For one, Third Grade Mermaid is finally out in stores. It was released on January 31, 2017. We went to the Barnes&Noble near the Florida Mall to see it on the shelves, and were pleasantly surprised by the manager wanting me to sign the books while there. This also put several copies in a better position. Needless to say, I have gone to all of the B&N's around town signing the books to help get them better visibility.
Another HUGE happening was the Book Release Event held at the West Osceola Library in Celebration, Florida. I was hoping to have at least 50 people there, but it was successful way beyond what I could have thought. The line was nearly 200 people long at times, and despite moving as quickly as I could, many people waited over an hour to see me. That was such an overwhelming feeling, it's hard to describe. If I had to use just one word though, it would be "thankful." Thankful that I could bring so much joy to so many kids. Thankful that the event turned out so well for Lisa, the incredible children's librarian who set the whole thing up. And thankful that people actually like my work.
Ok, so the other super important thing I have been doing is a series of School Visits. At the moment I am not charging (or making) any money for the visits, but they are helping to promote Third Grade Mermaid in a critical way. So far I have had 4 schools in a row sell out of 100 copies in a single day. And I think this took everyone a little by surprise. Even the Scholastic warehouse in Lake Mary, Florida sold completely out of Third Grade Mermaid and had to get more just to fulfill the order at another school.
At the moment I handle all of the communication myself, and with the massive influx of requests of late, it has become a pretty tall order just to organize my days. In fact, I have never in my life used any kind of "Daily Planner" or anything like that, but I now have so many appearance requests over the next few months that I simply had to get one. It's worth it though. Besides spreading the word about Third Grade Mermaid, just meeting so many kids who utterly adore that book is nothing less than life-affirming.
So here it is! An actual Hardcover copy of the final book! I've actually had it for a few weeks now, but have been so swamped with work that I haven't been keeping up with the blog (as you may see by the entry dates).
I really could not be any happier with how the book turned out. Of course, the story itself represents several years of thought and effort and sacrifice and all that. But I'm actually just referring to the quality of the printing itself. The color turned out better than I hoped. And the glitter font used for the word "Mermaid," which is only crudely represented by this photograph, is simply stunning to see in real life. So appealing. I owe an incredible debt to my Editor and Designer at Scholastic Press for overseeing both the design and overall look of the cover. I simply could not have done it without them.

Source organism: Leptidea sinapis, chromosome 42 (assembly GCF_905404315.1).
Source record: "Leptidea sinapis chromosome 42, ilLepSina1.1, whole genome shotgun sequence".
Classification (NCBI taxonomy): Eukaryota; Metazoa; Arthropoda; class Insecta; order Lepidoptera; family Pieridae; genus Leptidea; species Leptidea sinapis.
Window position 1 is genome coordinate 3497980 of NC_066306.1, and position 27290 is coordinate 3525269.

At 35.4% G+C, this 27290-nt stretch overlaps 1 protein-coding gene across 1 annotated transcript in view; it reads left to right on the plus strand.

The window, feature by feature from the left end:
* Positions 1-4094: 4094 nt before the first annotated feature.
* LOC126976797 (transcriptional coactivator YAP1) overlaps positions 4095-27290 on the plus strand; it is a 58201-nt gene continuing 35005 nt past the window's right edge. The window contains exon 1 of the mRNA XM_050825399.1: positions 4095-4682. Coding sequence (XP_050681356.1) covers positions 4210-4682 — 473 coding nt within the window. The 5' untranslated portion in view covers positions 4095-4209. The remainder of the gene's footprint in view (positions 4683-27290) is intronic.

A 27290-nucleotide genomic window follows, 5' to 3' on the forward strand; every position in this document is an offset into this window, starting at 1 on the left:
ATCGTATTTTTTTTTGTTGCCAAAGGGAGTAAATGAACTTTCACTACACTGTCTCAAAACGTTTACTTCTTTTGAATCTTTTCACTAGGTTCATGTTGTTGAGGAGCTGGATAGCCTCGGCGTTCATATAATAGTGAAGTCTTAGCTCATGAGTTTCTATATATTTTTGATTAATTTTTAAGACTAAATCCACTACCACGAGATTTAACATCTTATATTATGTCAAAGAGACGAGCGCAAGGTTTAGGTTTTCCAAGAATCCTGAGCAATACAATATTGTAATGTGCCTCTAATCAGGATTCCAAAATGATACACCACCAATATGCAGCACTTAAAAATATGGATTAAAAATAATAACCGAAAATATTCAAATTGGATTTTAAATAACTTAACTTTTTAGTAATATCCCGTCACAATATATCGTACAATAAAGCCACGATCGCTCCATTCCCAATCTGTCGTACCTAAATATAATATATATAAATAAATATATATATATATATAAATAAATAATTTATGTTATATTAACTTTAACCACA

At this stage of the game it's good to get out to conventions and the like to help spread the word about your work. This isn't a natural thing for me either. I'm really in my element when I'm basically alone writing or drawing, but going to great events like the annual Orlando Family Expo, or speaking at Libraries, or schools is too important to neglect.
One thing that most people (including myself) are usually very interested in, is seeing an artist actually draw their characters right then and there. Even if the end result is a foregone conclusion, just seeing how they go about it is always fascinating. And so, I did a fair amount of that (on a poster-sized scale) over this last weekend.
My favorite kinds of stories have the ability to either transport me to a new place or get me to see an existing place in a new way. One way to do that is to weave new and seemingly obscure information into the story structure itself. This might sound obvious, but the first step to doing that is finding out that information yourself. And many times this involves research.
For my Third Grade Mermaid books, I not only watched a ton of documentary footage on the ocean and read numerous books, but also went to several great Aquariums. The Florida Aquarium is in Tampa Florida, and I would recommend anyone who is even remotely interested in the ocean (or the Earth for that matter) to visit this place. It's simply amazing.
One character that made it into the first mermaid book was the Giant Grouper. This picture is not of the biggest grouper they had, but even seeing this one was impressive. I had no idea groupers got this big. And their faces were just adorable!
Another creature that really made an impact on me was a Sea Cucumber that you could touch. Regretfully, I didn't get a picture of him when I was there, but I couldn't stop thinking of how strange and interesting that thing was, and it ended up as one the best characters in my book.
Doing a great amount of research about the time, place, and subject matter you are writing about can bring about invaluable ideas that you would have never just imagined on your own. Plus, if you love the subject matter you are writing about (which you should!), then doing the research is enjoyable in itself. The point is, do your research. You don't know what you don't know.